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From "Konstantin Piroumian" <kpiroum...@apache.org>
Subject Re: [d'oh!] java APIs are not powerful enough to handle the XML spec!!
Date Fri, 14 Nov 2003 08:32:06 GMT
According to Unicode Design principles in Unicode 3.0 specification:
<quot>Unicode characters have a width of 16 bits.</quot>

While in Unicode 4.0 standart there are no character width related
principles.

And according to JavaDocs of Character class (J2SE 1.4):
<quot>Character information is based on the Unicode Standard, version 3.0.
</quot>
And one more from the Java Language Specification:
<quot>
Versions of the Java programming language prior to 1.1 used Unicode version
1.1.5 (see The Unicode Standard: Worldwide Character Encoding (1.4) and
updates). Later versions prior to JDK version 1.1.7 used Unicode version
2.0. Since JDK version 1.1.7, Unicode 2.1 has been in use. The Java platform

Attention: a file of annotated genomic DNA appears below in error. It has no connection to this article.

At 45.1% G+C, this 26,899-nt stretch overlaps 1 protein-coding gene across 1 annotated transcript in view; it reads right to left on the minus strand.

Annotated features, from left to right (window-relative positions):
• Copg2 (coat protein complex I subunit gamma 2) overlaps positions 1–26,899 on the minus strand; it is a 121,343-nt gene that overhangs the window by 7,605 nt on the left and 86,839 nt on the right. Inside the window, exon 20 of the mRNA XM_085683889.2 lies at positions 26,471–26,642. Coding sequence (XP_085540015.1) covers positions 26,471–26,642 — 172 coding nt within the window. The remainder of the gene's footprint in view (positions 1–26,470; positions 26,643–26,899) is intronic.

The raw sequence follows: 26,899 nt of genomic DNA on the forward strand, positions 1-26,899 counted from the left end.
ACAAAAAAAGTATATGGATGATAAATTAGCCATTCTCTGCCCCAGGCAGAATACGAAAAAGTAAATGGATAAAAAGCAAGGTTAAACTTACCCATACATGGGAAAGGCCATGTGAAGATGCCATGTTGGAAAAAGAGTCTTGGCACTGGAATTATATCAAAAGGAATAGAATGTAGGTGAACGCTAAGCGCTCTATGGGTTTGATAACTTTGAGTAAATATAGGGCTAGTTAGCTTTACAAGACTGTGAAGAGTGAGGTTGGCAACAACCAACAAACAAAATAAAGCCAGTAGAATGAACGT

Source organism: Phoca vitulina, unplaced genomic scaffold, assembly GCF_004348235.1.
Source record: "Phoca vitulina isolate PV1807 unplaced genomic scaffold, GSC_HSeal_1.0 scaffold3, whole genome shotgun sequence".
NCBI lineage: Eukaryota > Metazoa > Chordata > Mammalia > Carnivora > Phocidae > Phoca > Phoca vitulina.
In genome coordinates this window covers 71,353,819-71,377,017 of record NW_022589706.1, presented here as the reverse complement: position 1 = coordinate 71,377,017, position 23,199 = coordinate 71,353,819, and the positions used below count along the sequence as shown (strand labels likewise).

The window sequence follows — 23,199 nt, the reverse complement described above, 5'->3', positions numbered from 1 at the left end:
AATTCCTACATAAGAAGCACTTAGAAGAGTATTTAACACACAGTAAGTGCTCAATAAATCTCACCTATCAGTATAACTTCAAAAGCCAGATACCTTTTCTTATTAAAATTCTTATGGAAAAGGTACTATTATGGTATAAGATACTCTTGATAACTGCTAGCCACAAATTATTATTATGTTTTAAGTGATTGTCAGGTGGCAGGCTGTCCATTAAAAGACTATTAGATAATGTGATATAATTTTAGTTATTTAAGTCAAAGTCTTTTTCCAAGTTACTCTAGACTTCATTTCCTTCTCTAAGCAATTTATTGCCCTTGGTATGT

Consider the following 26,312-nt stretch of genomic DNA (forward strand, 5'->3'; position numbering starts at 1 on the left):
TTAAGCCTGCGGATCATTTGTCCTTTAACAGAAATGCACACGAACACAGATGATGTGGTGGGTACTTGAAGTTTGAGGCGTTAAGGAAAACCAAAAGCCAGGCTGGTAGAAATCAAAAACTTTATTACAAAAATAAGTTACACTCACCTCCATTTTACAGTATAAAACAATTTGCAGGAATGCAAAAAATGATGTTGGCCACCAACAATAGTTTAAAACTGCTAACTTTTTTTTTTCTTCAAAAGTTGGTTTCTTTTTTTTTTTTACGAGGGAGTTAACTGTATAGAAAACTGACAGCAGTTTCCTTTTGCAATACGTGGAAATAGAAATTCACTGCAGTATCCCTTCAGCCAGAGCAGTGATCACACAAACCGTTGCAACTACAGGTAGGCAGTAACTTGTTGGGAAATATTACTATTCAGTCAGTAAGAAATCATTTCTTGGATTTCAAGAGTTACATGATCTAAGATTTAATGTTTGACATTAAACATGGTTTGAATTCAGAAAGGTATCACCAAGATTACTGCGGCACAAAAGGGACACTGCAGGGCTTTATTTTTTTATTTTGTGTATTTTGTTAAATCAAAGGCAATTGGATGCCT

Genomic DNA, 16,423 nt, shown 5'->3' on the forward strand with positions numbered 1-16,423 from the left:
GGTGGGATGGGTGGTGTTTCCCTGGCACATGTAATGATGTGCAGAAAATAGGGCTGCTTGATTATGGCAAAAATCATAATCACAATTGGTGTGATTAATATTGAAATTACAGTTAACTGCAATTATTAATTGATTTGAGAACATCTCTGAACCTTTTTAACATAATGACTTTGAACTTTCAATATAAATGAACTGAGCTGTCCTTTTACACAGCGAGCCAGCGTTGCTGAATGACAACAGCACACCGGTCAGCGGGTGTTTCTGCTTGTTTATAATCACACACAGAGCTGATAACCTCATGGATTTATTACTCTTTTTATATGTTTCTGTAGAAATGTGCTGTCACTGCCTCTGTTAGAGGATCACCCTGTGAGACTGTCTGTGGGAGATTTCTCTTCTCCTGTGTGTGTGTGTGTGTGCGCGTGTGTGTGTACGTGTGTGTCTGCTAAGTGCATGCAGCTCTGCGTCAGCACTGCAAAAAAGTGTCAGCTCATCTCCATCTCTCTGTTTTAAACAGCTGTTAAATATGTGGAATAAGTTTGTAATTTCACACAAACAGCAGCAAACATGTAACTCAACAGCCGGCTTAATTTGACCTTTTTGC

will track the Unicode specification as it evolves. The precise version of
Unicode used by a given release is specified in the documentation of the
class Character.
</quot>

So, it seems that the only thing (optimistic mode is on) that should be
changed in further versions of Java to support Unicode 4.0 is to modify the
Character class.

Regards,
  Konstantin Piroumian

----- Original Message ----- 
From: "Stefano Mazzocchi" <stefano@apache.org>
To: "Apache Cocoon" <dev@cocoon.apache.org>
Sent: Thursday, November 13, 2003 21:06
Subject: [d'oh!] java APIs are not powerful enough to handle the XML spec!!


The day somebody asks you why java needs to be replaced, one answer
will be 'it only supports 16-bits chars'. laughable as it might seem,
it's true.

yes, people, a Unicode char is not 16 bit (as I always though!) but 32!!

And even the XML specification says so.

Char ::=══#x9 | #xA | #xD | [#x20-#xD7FF] | [#xE000-#xFFFD] |
[#x10000-#x10FFFF]

do the math and you find that #x10000 cannot fit in 16 bits!

now, if you thought you could take the character() SAX event and create
a String out of it and do something useful with is (like print it, for
example), forget it. The result will very likely not be the one you
expect.

Another reason not to use Stings at all.

--
Stefano.


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